Commentary & Opinion
HIV Treatment, Education Programs Must Be Adjusted to Avoid Drug Resistance, Editorial Says
July 22, 2003
A study presented at the International AIDS Society's 2nd Conference on HIV Pathogenesis and Treatment in Paris last week provided "alarming" evidence of the growing prevalence of drug-resistant HIV strains, a development that should cause scientists to "adjust treatment and education programs," a New Orleans Times-Picayune editorial says (New Orleans Times-Picayune, 7/21). The study found that nearly 10% of the 1,633 newly infected patients studied were resistant to at least one antiretroviral drug, and 1.7% were resistant to two or more of the drugs (Kaiser Daily HIV/AIDS Report, 7/16). In response to such findings, doctors and researchers should consider "reserv[ing] some drugs for highly specialized purposes, rather than prescribing them to large numbers of patients for life and thereby risking the development of resistant strains," according to the Times-Picayune. In addition, scientists should develop "stricter guidelines" for the prescription of antiretroviral drugs, the editorial says. However, the "burden of preventing the spread of [HIV] isn't only on" the scientific community; the spread of drug-resistant HIV means that some HIV-positive people have not "taken adequate precautions" to prevent HIV transmission to other people, according to the Times-Picayune. Therefore, both HIV-positive and HIV-negative people need to "take precautions" to avoid transmitting drug-resistant HIV strains, the Times-Picayune says, concluding that education to encourage behavioral changes "remains crucial" (New Orleans Times-Picayune, 7/21).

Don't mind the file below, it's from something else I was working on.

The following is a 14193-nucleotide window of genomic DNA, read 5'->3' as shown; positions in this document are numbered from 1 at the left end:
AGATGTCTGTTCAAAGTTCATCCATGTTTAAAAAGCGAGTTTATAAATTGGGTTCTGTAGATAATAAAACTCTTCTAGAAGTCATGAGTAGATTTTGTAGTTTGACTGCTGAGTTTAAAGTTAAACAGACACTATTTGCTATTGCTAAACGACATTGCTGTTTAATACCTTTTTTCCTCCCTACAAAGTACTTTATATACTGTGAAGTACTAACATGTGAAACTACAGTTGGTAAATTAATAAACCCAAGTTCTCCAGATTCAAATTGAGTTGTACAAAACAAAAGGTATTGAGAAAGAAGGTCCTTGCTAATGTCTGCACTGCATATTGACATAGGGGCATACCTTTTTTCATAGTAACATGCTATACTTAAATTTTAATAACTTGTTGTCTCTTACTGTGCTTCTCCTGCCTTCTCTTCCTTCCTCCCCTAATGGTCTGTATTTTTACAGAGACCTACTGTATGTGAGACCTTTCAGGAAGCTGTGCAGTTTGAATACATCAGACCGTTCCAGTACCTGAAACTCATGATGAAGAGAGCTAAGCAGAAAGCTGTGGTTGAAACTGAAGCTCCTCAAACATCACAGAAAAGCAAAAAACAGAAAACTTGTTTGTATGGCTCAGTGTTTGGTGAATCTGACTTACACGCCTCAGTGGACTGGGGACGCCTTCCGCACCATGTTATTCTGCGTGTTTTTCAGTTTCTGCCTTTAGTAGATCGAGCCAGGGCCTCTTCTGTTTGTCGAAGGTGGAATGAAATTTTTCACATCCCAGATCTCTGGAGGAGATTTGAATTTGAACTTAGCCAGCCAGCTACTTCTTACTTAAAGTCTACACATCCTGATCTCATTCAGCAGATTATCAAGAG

This article was provided by Henry J. Kaiser Family Foundation. It is a part of the publication Kaiser Daily HIV/AIDS Report. Visit the Kaiser Family Foundation's website to find out more about their activities, publications and services.